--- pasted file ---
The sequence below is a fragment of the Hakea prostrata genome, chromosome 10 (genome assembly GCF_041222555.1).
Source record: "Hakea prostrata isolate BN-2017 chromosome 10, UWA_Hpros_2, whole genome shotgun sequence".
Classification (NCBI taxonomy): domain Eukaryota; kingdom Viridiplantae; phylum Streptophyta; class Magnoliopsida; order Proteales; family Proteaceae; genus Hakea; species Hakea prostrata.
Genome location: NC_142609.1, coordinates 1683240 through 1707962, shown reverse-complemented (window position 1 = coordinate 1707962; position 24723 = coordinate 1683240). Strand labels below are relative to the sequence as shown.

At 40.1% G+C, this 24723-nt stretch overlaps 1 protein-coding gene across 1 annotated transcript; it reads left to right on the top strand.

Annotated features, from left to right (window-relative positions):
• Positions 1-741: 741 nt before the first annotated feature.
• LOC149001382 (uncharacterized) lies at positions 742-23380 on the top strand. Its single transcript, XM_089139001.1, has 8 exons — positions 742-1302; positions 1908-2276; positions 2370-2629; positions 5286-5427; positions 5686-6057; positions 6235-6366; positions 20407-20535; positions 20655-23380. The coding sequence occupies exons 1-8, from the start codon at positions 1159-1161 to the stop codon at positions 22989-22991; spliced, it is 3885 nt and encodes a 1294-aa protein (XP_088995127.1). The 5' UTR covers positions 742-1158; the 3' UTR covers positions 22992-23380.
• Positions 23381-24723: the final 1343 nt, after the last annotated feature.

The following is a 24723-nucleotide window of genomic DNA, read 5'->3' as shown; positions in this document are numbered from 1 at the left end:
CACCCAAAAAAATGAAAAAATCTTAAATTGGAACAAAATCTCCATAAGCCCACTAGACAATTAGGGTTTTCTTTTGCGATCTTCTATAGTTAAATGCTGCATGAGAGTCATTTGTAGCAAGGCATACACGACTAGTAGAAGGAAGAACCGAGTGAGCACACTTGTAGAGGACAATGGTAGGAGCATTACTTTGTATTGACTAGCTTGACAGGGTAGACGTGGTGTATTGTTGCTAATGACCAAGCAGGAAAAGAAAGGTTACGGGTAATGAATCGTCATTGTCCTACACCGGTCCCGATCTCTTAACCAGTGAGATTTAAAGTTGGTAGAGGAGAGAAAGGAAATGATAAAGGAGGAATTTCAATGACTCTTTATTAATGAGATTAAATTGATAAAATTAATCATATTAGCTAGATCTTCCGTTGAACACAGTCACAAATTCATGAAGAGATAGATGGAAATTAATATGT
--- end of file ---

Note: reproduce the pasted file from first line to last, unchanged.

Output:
The sequence below is a fragment of the Hakea prostrata genome, chromosome 10 (genome assembly GCF_041222555.1).
Source record: "Hakea prostrata isolate BN-2017 chromosome 10, UWA_Hpros_2, whole genome shotgun sequence".
Classification (NCBI taxonomy): domain Eukaryota; kingdom Viridiplantae; phylum Streptophyta; class Magnoliopsida; order Proteales; family Proteaceae; genus Hakea; species Hakea prostrata.
Genome location: NC_142609.1, coordinates 1683240 through 1707962, shown reverse-complemented (window position 1 = coordinate 1707962; position 24723 = coordinate 1683240). Strand labels below are relative to the sequence as shown.

At 40.1% G+C, this 24723-nt stretch overlaps 1 protein-coding gene across 1 annotated transcript; it reads left to right on the top strand.

Annotated features, from left to right (window-relative positions):
• Positions 1-741: 741 nt before the first annotated feature.
• LOC149001382 (uncharacterized) lies at positions 742-23380 on the top strand. Its single transcript, XM_089139001.1, has 8 exons — positions 742-1302; positions 1908-2276; positions 2370-2629; positions 5286-5427; positions 5686-6057; positions 6235-6366; positions 20407-20535; positions 20655-23380. The coding sequence occupies exons 1-8, from the start codon at positions 1159-1161 to the stop codon at positions 22989-22991; spliced, it is 3885 nt and encodes a 1294-aa protein (XP_088995127.1). The 5' UTR covers positions 742-1158; the 3' UTR covers positions 22992-23380.
• Positions 23381-24723: the final 1343 nt, after the last annotated feature.

The following is a 24723-nucleotide window of genomic DNA, read 5'->3' as shown; positions in this document are numbered from 1 at the left end:
CACCCAAAAAAATGAAAAAATCTTAAATTGGAACAAAATCTCCATAAGCCCACTAGACAATTAGGGTTTTCTTTTGCGATCTTCTATAGTTAAATGCTGCATGAGAGTCATTTGTAGCAAGGCATACACGACTAGTAGAAGGAAGAACCGAGTGAGCACACTTGTAGAGGACAATGGTAGGAGCATTACTTTGTATTGACTAGCTTGACAGGGTAGACGTGGTGTATTGTTGCTAATGACCAAGCAGGAAAAGAAAGGTTACGGGTAATGAATCGTCATTGTCCTACACCGGTCCCGATCTCTTAACCAGTGAGATTTAAAGTTGGTAGAGGAGAGAAAGGAAATGATAAAGGAGGAATTTCAATGACTCTTTATTAATGAGATTAAATTGATAAAATTAATCATATTAGCTAGATCTTCCGTTGAACACAGTCACAAATTCATGAAGAGATAGATGGAAATTAATATGT